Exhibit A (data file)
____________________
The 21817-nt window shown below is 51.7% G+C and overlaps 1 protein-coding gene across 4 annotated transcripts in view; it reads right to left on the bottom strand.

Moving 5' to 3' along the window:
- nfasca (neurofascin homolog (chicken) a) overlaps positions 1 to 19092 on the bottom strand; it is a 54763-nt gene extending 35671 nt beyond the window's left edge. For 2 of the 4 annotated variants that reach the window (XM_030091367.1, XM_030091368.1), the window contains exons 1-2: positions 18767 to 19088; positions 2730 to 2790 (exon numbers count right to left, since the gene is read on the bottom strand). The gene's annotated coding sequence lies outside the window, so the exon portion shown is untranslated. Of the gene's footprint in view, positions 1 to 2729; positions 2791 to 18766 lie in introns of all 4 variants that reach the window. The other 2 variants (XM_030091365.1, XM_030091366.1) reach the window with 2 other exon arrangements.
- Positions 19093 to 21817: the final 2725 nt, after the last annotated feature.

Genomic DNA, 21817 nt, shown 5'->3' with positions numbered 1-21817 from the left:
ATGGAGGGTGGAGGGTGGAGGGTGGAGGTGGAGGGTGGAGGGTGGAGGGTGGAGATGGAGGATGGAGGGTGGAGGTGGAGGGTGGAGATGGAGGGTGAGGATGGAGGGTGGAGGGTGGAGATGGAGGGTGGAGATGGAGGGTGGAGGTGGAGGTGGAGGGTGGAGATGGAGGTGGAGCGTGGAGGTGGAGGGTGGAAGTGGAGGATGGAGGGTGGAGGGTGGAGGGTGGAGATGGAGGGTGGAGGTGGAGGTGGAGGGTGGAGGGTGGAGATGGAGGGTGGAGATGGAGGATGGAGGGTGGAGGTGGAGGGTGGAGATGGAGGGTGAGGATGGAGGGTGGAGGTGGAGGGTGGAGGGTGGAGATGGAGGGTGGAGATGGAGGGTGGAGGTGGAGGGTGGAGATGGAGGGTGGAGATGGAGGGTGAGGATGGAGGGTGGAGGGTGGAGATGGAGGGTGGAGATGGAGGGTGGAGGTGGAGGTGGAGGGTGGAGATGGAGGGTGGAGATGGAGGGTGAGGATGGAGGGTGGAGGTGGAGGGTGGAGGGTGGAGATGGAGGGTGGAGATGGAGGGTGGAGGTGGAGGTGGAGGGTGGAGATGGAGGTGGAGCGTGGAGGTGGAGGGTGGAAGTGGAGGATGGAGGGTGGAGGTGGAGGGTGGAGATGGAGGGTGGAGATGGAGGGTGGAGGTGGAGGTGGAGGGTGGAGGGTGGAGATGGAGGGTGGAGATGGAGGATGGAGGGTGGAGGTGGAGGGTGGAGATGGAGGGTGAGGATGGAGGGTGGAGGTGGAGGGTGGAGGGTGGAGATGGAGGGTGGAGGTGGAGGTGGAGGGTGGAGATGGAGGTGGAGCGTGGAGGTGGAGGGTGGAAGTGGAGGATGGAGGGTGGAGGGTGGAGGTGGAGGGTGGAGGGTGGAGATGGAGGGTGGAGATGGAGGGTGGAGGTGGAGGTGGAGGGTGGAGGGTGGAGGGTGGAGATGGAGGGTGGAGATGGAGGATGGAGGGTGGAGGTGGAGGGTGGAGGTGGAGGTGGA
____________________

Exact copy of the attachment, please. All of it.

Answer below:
The 21817-nt window shown below is 51.7% G+C and overlaps 1 protein-coding gene across 4 annotated transcripts in view; it reads right to left on the bottom strand.

Moving 5' to 3' along the window:
- nfasca (neurofascin homolog (chicken) a) overlaps positions 1 to 19092 on the bottom strand; it is a 54763-nt gene extending 35671 nt beyond the window's left edge. For 2 of the 4 annotated variants that reach the window (XM_030091367.1, XM_030091368.1), the window contains exons 1-2: positions 18767 to 19088; positions 2730 to 2790 (exon numbers count right to left, since the gene is read on the bottom strand). The gene's annotated coding sequence lies outside the window, so the exon portion shown is untranslated. Of the gene's footprint in view, positions 1 to 2729; positions 2791 to 18766 lie in introns of all 4 variants that reach the window. The other 2 variants (XM_030091365.1, XM_030091366.1) reach the window with 2 other exon arrangements.
- Positions 19093 to 21817: the final 2725 nt, after the last annotated feature.

Genomic DNA, 21817 nt, shown 5'->3' with positions numbered 1-21817 from the left:
ATGGAGGGTGGAGGGTGGAGGGTGGAGGTGGAGGGTGGAGGGTGGAGGGTGGAGATGGAGGATGGAGGGTGGAGGTGGAGGGTGGAGATGGAGGGTGAGGATGGAGGGTGGAGGGTGGAGATGGAGGGTGGAGATGGAGGGTGGAGGTGGAGGTGGAGGGTGGAGATGGAGGTGGAGCGTGGAGGTGGAGGGTGGAAGTGGAGGATGGAGGGTGGAGGGTGGAGGGTGGAGATGGAGGGTGGAGGTGGAGGTGGAGGGTGGAGGGTGGAGATGGAGGGTGGAGATGGAGGATGGAGGGTGGAGGTGGAGGGTGGAGATGGAGGGTGAGGATGGAGGGTGGAGGTGGAGGGTGGAGGGTGGAGATGGAGGGTGGAGATGGAGGGTGGAGGTGGAGGGTGGAGATGGAGGGTGGAGATGGAGGGTGAGGATGGAGGGTGGAGGGTGGAGATGGAGGGTGGAGATGGAGGGTGGAGGTGGAGGTGGAGGGTGGAGATGGAGGGTGGAGATGGAGGGTGAGGATGGAGGGTGGAGGTGGAGGGTGGAGGGTGGAGATGGAGGGTGGAGATGGAGGGTGGAGGTGGAGGTGGAGGGTGGAGATGGAGGTGGAGCGTGGAGGTGGAGGGTGGAAGTGGAGGATGGAGGGTGGAGGTGGAGGGTGGAGATGGAGGGTGGAGATGGAGGGTGGAGGTGGAGGTGGAGGGTGGAGGGTGGAGATGGAGGGTGGAGATGGAGGATGGAGGGTGGAGGTGGAGGGTGGAGATGGAGGGTGAGGATGGAGGGTGGAGGTGGAGGGTGGAGGGTGGAGATGGAGGGTGGAGGTGGAGGTGGAGGGTGGAGATGGAGGTGGAGCGTGGAGGTGGAGGGTGGAAGTGGAGGATGGAGGGTGGAGGGTGGAGGTGGAGGGTGGAGGGTGGAGATGGAGGGTGGAGATGGAGGGTGGAGGTGGAGGTGGAGGGTGGAGGGTGGAGGGTGGAGATGGAGGGTGGAGATGGAGGATGGAGGGTGGAGGTGGAGGGTGGAGGTGGAGGTGGA